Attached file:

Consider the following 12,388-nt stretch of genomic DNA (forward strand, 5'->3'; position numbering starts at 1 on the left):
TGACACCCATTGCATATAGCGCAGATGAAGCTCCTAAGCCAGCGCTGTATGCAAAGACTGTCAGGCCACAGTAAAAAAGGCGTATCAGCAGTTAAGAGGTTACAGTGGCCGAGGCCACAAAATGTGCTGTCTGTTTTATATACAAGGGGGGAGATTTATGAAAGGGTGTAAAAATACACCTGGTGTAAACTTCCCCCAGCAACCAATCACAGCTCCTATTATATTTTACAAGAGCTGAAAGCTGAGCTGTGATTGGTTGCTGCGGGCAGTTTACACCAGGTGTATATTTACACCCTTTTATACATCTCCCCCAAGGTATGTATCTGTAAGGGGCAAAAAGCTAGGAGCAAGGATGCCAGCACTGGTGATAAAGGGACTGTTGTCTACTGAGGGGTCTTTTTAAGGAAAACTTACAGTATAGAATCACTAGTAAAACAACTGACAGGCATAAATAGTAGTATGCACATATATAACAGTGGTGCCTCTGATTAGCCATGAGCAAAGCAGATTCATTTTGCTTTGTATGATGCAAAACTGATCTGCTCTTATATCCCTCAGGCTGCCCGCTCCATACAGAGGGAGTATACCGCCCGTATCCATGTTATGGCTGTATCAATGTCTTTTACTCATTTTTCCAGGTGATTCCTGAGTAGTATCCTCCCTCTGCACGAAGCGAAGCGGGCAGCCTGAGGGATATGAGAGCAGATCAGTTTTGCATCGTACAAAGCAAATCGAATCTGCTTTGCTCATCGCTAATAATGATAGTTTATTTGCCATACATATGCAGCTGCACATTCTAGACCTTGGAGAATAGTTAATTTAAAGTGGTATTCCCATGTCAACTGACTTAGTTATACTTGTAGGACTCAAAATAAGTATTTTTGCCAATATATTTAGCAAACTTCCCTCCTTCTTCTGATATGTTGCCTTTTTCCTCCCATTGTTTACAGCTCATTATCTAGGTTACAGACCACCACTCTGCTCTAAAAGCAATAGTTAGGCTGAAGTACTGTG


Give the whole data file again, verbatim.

Consider the following 12,388-nt stretch of genomic DNA (forward strand, 5'->3'; position numbering starts at 1 on the left):
TGACACCCATTGCATATAGCGCAGATGAAGCTCCTAAGCCAGCGCTGTATGCAAAGACTGTCAGGCCACAGTAAAAAAGGCGTATCAGCAGTTAAGAGGTTACAGTGGCCGAGGCCACAAAATGTGCTGTCTGTTTTATATACAAGGGGGGAGATTTATGAAAGGGTGTAAAAATACACCTGGTGTAAACTTCCCCCAGCAACCAATCACAGCTCCTATTATATTTTACAAGAGCTGAAAGCTGAGCTGTGATTGGTTGCTGCGGGCAGTTTACACCAGGTGTATATTTACACCCTTTTATACATCTCCCCCAAGGTATGTATCTGTAAGGGGCAAAAAGCTAGGAGCAAGGATGCCAGCACTGGTGATAAAGGGACTGTTGTCTACTGAGGGGTCTTTTTAAGGAAAACTTACAGTATAGAATCACTAGTAAAACAACTGACAGGCATAAATAGTAGTATGCACATATATAACAGTGGTGCCTCTGATTAGCCATGAGCAAAGCAGATTCATTTTGCTTTGTATGATGCAAAACTGATCTGCTCTTATATCCCTCAGGCTGCCCGCTCCATACAGAGGGAGTATACCGCCCGTATCCATGTTATGGCTGTATCAATGTCTTTTACTCATTTTTCCAGGTGATTCCTGAGTAGTATCCTCCCTCTGCACGAAGCGAAGCGGGCAGCCTGAGGGATATGAGAGCAGATCAGTTTTGCATCGTACAAAGCAAATCGAATCTGCTTTGCTCATCGCTAATAATGATAGTTTATTTGCCATACATATGCAGCTGCACATTCTAGACCTTGGAGAATAGTTAATTTAAAGTGGTATTCCCATGTCAACTGACTTAGTTATACTTGTAGGACTCAAAATAAGTATTTTTGCCAATATATTTAGCAAACTTCCCTCCTTCTTCTGATATGTTGCCTTTTTCCTCCCATTGTTTACAGCTCATTATCTAGGTTACAGACCACCACTCTGCTCTAAAAGCAATAGTTAGGCTGAAGTACTGTG